Sheriff McGee, Chief Deputy Bolton testify in federal court

Sheriff McGee, Chief Deputy Bolton testify in federal court
Forrest County Sheriff Billy McGee, right, and Chief Deputy Charles Bolton leave federal court in Hattiesburg./Photo credit: WDAM

HATTIESBURG, MS (WDAM) - Attorneys for plaintiff Rhonda D. Lott ended day two of the proceedings on their 10th witness, but have not rested their case yet.

Proceedings began Tuesday morning at 9 a.m. with cross examination of Lott, who was questioned about multiple write-ups and an incident that occurred at a nightclub, "Our Place Bar & Grill".

Sgt. Andrea Estrada also took the stand, delivering testimony regarding write-ups, Facebook posts and department policy regarding where employees are allowed to be.

At one point Monday, Estrada and Lott's interaction was described as a "very personal friendship", but that was not the case Tuesday, during Estrada's testimony.

Statements were made Monday regarding Estrada and Lott swapping birthday gifts, since their birthday was only two days apart and they were such good friends.

After Lott gave a gift to Estrada… "I went home and found a gift I didn't want and re-gifted it to her," Estrada said.

Estrada was also questioned a phone call between her and Chief Deputy Charles Bolton regarding inmate Samuel Lindsey voting in the DuPree v. Ware election trial.

"I don't have any bearing with that trial, I could care less," Estrada said.

Estrada was questioned if she watched the news or anything about the election challenge and Samuel Lindsey.

"I have anxiety, news makes my anxiety level rise," Estrada said.

Estrada and Lott's attorney Jim Waide III went back and forth regarding the phone call between Bolton and Estrada.

When questioned how Samuel Lindsey was let out to go vote, Estrada said, "I have no idea."

Crystal Easterling, a correctional officer at the sheriff's department, testified about an incident that occurred off duty at Our Place Bar & Grill.

This incident occurred at former employee Andre Cooley's going away party, and involved multiple jail employees being suspended, and was one of the alleged reasons Lott was fired.

"I didn't consider it a sheriff's department matter," Easterling said. "I just wanted to give (Estrada) a heads up that something had occurred, I didn't want anything to spill over into the workplace."

Easterling was asked if she felt used during the course of all this.

"A lot of this has been blown out of proportion," Easterling said.

Donnell Brannon, an 18-year veteran of the sheriff's department and the jail administrator, took the stand next.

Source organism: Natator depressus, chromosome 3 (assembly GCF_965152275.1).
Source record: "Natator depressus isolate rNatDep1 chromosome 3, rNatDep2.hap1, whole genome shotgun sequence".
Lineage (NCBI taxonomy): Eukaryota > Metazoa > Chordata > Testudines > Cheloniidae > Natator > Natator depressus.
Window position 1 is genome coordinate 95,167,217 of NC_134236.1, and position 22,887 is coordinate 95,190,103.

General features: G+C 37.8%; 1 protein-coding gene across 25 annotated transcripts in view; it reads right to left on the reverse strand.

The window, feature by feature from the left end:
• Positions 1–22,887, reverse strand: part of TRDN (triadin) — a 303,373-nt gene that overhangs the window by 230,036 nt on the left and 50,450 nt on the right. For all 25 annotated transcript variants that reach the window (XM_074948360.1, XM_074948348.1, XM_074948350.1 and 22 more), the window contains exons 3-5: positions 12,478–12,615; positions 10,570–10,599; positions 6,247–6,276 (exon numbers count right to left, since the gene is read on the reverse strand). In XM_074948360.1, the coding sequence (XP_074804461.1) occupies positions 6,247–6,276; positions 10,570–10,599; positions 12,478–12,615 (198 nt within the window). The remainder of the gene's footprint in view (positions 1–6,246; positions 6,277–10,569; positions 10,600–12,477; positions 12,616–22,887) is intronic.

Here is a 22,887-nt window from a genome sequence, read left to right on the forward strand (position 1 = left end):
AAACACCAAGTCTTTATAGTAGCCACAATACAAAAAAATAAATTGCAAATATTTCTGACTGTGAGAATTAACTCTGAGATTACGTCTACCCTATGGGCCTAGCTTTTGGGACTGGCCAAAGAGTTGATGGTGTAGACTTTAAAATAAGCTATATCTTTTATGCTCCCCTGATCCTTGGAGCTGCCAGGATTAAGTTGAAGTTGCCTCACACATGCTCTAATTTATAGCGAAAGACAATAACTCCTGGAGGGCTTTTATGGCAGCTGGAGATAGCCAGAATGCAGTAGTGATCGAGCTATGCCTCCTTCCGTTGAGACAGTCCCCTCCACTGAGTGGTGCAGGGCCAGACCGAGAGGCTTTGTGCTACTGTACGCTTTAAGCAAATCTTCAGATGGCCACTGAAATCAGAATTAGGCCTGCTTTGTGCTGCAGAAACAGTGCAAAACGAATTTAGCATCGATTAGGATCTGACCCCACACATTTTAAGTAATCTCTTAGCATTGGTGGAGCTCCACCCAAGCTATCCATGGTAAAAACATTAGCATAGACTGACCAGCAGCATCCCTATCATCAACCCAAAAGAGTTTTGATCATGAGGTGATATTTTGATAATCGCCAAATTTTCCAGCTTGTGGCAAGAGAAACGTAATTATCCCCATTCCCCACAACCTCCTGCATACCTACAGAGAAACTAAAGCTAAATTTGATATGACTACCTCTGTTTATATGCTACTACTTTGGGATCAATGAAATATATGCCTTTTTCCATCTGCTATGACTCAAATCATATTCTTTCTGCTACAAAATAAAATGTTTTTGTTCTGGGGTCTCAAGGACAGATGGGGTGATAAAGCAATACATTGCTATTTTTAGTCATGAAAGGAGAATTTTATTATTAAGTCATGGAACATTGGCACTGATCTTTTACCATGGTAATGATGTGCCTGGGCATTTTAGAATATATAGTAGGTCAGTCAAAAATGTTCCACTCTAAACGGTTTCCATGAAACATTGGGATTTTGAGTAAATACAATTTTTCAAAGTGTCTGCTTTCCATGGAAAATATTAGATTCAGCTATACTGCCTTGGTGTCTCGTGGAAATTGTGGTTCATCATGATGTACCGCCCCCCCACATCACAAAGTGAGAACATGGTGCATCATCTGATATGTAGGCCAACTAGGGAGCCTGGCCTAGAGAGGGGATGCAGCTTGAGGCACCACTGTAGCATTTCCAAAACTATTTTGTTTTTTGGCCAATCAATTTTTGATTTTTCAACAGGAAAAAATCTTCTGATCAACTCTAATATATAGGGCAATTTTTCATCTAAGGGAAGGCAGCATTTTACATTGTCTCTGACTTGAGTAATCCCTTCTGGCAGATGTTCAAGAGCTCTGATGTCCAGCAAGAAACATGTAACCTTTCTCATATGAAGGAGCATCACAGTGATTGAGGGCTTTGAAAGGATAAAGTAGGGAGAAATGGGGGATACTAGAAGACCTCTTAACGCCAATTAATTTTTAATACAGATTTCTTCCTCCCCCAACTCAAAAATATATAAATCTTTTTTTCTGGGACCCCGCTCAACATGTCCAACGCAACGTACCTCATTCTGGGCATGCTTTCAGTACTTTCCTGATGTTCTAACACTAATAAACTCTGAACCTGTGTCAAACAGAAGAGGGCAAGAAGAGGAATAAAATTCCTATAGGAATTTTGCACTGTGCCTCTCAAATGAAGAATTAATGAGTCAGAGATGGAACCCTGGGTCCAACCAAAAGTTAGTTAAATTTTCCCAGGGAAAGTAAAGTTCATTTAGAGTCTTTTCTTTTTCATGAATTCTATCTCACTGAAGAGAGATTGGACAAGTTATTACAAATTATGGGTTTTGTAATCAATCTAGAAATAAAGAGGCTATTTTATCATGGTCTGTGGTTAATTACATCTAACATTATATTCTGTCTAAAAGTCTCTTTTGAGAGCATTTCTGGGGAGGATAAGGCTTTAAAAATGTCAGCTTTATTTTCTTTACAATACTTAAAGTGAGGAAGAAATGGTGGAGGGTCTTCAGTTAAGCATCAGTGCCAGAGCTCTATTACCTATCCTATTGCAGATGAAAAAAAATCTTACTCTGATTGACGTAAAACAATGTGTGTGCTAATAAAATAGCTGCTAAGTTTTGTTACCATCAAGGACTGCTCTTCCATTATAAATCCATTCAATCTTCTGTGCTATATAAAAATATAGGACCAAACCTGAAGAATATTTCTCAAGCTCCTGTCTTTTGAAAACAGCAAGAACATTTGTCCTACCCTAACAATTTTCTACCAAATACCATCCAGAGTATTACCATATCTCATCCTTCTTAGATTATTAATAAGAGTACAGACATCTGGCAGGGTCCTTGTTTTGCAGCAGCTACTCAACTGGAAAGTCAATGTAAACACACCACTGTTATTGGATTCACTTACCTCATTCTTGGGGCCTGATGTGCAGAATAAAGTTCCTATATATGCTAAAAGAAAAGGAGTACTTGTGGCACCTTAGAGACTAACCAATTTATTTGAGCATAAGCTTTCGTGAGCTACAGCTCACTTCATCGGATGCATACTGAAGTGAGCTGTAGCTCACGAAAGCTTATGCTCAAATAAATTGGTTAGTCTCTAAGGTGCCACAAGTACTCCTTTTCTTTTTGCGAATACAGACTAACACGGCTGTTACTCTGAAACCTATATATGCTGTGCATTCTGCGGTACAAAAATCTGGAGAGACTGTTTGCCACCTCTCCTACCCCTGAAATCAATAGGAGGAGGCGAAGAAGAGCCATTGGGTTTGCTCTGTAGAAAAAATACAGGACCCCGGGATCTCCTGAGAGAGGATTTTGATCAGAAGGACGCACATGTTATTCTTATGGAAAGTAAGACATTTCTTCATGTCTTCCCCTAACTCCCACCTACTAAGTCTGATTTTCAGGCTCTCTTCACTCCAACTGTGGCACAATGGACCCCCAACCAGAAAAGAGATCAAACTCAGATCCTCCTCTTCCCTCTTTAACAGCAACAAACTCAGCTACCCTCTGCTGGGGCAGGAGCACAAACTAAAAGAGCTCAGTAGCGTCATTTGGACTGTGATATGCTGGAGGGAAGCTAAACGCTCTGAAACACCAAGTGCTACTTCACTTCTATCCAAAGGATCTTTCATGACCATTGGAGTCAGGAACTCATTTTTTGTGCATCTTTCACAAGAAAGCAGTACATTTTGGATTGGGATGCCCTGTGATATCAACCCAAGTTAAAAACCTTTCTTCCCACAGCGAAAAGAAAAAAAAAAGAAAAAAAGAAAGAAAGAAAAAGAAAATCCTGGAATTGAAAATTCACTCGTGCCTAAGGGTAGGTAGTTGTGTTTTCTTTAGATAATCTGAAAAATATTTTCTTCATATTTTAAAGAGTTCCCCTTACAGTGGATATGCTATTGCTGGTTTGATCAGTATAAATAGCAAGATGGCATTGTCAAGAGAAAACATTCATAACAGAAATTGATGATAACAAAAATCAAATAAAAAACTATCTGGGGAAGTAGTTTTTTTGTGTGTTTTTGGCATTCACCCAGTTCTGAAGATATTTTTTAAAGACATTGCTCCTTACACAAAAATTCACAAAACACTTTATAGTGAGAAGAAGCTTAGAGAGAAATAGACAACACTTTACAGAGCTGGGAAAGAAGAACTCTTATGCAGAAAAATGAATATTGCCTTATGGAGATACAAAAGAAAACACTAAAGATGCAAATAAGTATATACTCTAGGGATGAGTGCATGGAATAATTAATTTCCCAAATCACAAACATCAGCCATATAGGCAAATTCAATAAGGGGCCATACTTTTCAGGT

Brannon testified that he has thrown away write-ups, including one in question regarding Lott that came from Estrada.

Brannon was questioned about how an inmate was able to go vote, and if he conducted an investigation into how and why it happened.

"Even though you are the jail administrator, the top official other than the sheriff and Chief Bolton, you didn't ask or do anything," Waide said.

"No, I never even looked into it, I never was asked to look into it," Brannon said.

Sgt. Joseph Coorley, a 10-year veteran, and a jail facility supervisor took the stand next.

Coorley testified to write-ups that were given to Lott, and read some of his deposition from a previous interview regarding statements he made about supervisors in the jail.

Bolton's testimony:

Chief Deputy Charles Bolton, who has worked for the department for 38 years, was the next witness called to the stand.

Bolton was immediately questioned about helping the sheriff campaign and how absentee ballots were delivered to the jail during the Hattiesburg mayoral election.

"Ballots were being delivered to the jail, it wasn't an allegation, it was true, they were delivered by the United States Postal Service," Bolton said. "It's a law, its legal… the law doesn't restrict how they vote."

Bolton and Waide went back and forth on the process of who told them it was OK, and where the rules/law came from.

Bolton was also asked about his presence during the Ware v. DuPree trial.

"I'm the Chief Deputy of Forrest County, I'm at most courts," Bolton said.

Testimony delivered by Bolton in 2013 was also brought up, regarding that "(Bolton) let an inmate (Samuel Lindsey) out of jail if he would go vote for Mayor DuPree."

"I testified that was false," Bolton said. "I don't know Samuel Lindsey, in fact I was in D.C. when I read he was going to testify," Bolton said.

Bolton said, "I thought he was a deputy sheriff or something."

Bolton claimed a week or so prior to the trial that he saw a newspaper that printed the names of people who would testify in the trial.